An angry backlash from conservatives is looming against a video game company in Brooklyn, N.Y., that has created a violent first-person shooter game targeting conservatives. Called “Tea Party Zombies Must Die,” the game enables users to bludgeon Bill O’Reilly with a crow bar, shoot Glenn Beck with a semi-automatic weapon, or stab former Alaska Gov. Sarah Palin with a knife.
The game was created by StarvingEyes Advergaming, and is the first video-game it offers to viewers who log onto the company’s website. The firm apparently creates online video games for promotional purposes, and its site says its clients include Pepsi, NASCAR, History Channel, Mountain Dew, Red Bull, and GM.
Some researchers contend that first-person shooter games, where the user wields weapons to attack human targets, encourage actual acts of violence by helping a potential gunman to visualize and practice an attack. Virginia Tech mass murderer Cho Seung Hui, for example, was a devotee of first-person shooter (FPS) games.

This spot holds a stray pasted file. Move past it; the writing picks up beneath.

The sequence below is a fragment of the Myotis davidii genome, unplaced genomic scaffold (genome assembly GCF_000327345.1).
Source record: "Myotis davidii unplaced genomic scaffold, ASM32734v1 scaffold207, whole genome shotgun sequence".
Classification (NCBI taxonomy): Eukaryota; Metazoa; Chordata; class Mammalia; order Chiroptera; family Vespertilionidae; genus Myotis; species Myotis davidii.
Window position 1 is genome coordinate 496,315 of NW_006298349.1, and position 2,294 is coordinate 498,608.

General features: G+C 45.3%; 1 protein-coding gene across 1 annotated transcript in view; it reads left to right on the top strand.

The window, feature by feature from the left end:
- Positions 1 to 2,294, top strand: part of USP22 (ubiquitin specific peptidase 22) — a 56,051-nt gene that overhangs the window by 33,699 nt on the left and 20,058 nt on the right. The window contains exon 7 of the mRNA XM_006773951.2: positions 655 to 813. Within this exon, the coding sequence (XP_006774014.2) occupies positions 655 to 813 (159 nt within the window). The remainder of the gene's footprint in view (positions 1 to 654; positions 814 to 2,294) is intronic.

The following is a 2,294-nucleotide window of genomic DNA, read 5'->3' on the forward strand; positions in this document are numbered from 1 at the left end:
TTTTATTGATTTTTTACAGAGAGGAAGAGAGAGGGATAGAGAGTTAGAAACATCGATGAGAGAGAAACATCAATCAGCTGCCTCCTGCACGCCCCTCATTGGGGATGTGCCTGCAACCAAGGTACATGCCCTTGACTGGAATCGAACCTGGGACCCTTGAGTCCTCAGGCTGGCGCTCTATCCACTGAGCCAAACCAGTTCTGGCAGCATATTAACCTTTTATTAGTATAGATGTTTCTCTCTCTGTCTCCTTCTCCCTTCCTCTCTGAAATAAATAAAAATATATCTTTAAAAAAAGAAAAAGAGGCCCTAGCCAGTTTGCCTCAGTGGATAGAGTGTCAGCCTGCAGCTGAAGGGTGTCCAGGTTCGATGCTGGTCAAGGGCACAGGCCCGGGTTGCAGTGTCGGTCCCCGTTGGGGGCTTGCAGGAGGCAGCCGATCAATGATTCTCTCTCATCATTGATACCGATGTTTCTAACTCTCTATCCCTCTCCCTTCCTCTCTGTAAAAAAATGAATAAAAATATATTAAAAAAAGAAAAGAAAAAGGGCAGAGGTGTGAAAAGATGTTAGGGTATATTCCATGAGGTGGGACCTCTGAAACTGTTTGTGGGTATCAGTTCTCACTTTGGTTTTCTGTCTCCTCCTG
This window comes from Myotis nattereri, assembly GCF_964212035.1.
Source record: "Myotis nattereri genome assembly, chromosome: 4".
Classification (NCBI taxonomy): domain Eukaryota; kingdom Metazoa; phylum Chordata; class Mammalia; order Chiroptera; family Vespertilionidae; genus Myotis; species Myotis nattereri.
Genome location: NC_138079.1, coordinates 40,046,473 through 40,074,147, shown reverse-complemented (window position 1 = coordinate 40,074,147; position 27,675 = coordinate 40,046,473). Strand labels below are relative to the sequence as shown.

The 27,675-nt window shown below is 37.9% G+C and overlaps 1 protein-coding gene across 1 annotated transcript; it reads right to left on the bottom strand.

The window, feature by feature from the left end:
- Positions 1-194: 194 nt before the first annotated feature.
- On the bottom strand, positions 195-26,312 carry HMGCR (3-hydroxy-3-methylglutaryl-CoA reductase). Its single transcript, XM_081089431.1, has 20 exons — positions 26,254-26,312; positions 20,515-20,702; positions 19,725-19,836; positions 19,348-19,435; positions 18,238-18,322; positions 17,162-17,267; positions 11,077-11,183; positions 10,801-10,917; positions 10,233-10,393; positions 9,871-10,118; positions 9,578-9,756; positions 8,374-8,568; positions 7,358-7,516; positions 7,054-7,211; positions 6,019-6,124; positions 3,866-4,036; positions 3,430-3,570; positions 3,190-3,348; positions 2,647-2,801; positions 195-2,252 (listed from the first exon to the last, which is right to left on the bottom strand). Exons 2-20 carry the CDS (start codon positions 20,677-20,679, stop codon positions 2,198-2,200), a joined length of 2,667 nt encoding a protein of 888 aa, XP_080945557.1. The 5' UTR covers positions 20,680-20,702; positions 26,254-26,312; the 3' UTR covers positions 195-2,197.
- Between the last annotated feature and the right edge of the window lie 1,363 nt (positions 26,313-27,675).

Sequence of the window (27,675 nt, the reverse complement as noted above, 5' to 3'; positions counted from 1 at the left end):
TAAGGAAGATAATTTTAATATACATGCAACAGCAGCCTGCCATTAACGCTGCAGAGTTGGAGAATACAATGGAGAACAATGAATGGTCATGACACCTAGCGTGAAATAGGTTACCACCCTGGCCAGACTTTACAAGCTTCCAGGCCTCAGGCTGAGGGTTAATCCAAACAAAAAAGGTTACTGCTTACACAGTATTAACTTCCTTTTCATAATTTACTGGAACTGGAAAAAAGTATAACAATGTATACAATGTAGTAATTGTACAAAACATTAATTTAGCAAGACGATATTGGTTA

Lt. Col. David Grossman, a former West Point psychology professor who has written several books on violence in the media, calls FPS games "murder simulators."
Beck blasted the video game on his radio program Wednesday, stating: “This is one of the most violent things I’ve ever seen, where you’re walking in, you’re the zombie hunter and you’re walking in the front door of FOX News and you’re shooting me and Sarah Palin and Michelle Bachmann and Sean Hannity, you’re just shooting all of us or you’re cutting us in half with a machete.”
The Media Research Center (MRC) organization also blasted the game, with content editor Stephen Gutowski posting: “While it is disturbing to see that some people believe it would be fun to mow down your political opponents, it's also quite that odd that an advertising company with a diverse portfolio of high profile corporate clients from Meow Mix to Pepsi would create a game to allow those people to do just that.”
Other high-profile conservatives singled out for mayhem in the video game include former House Speaker Newt Gingrich, Fox News commentator Brit Hume, former Arkansas Gov. Mike Huckabee, former Pennsylvania Sen. Rick Santorum, and the Koch Brothers.
According to MRC, the owner of StarvingEyes stated that the video game is a “personal project,” and writes that he is not worried it will affect his client base.
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